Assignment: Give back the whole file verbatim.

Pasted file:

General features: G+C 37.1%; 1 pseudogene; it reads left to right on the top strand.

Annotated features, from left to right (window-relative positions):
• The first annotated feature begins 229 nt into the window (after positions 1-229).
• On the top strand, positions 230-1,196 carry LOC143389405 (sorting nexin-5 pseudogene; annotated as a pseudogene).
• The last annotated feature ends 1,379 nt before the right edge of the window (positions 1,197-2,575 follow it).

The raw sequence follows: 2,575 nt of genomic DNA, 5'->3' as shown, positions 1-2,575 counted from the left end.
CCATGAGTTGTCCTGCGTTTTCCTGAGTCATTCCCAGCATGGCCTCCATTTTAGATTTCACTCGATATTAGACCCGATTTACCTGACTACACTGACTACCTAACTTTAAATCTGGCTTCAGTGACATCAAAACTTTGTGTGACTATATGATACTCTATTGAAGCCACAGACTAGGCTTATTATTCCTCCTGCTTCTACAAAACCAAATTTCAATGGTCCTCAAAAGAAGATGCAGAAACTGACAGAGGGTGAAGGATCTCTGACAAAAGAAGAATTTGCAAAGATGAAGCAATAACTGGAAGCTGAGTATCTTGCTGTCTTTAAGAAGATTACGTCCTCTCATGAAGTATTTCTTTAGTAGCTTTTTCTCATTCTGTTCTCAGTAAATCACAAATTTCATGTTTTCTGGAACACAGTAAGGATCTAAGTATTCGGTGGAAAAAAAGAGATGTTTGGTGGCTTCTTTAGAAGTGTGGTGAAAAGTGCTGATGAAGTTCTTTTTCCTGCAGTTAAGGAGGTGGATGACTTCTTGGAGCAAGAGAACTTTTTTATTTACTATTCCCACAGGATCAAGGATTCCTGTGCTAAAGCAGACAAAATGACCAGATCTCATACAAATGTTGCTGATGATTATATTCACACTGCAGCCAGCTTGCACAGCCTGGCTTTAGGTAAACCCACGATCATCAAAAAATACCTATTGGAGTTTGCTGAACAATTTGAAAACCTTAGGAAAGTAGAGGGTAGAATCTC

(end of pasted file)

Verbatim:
General features: G+C 37.1%; 1 pseudogene; it reads left to right on the top strand.

Annotated features, from left to right (window-relative positions):
• The first annotated feature begins 229 nt into the window (after positions 1-229).
• On the top strand, positions 230-1,196 carry LOC143389405 (sorting nexin-5 pseudogene; annotated as a pseudogene).
• The last annotated feature ends 1,379 nt before the right edge of the window (positions 1,197-2,575 follow it).

The raw sequence follows: 2,575 nt of genomic DNA, 5'->3' as shown, positions 1-2,575 counted from the left end.
CCATGAGTTGTCCTGCGTTTTCCTGAGTCATTCCCAGCATGGCCTCCATTTTAGATTTCACTCGATATTAGACCCGATTTACCTGACTACACTGACTACCTAACTTTAAATCTGGCTTCAGTGACATCAAAACTTTGTGTGACTATATGATACTCTATTGAAGCCACAGACTAGGCTTATTATTCCTCCTGCTTCTACAAAACCAAATTTCAATGGTCCTCAAAAGAAGATGCAGAAACTGACAGAGGGTGAAGGATCTCTGACAAAAGAAGAATTTGCAAAGATGAAGCAATAACTGGAAGCTGAGTATCTTGCTGTCTTTAAGAAGATTACGTCCTCTCATGAAGTATTTCTTTAGTAGCTTTTTCTCATTCTGTTCTCAGTAAATCACAAATTTCATGTTTTCTGGAACACAGTAAGGATCTAAGTATTCGGTGGAAAAAAAGAGATGTTTGGTGGCTTCTTTAGAAGTGTGGTGAAAAGTGCTGATGAAGTTCTTTTTCCTGCAGTTAAGGAGGTGGATGACTTCTTGGAGCAAGAGAACTTTTTTATTTACTATTCCCACAGGATCAAGGATTCCTGTGCTAAAGCAGACAAAATGACCAGATCTCATACAAATGTTGCTGATGATTATATTCACACTGCAGCCAGCTTGCACAGCCTGGCTTTAGGTAAACCCACGATCATCAAAAAATACCTATTGGAGTTTGCTGAACAATTTGAAAACCTTAGGAAAGTAGAGGGTAGAATCTC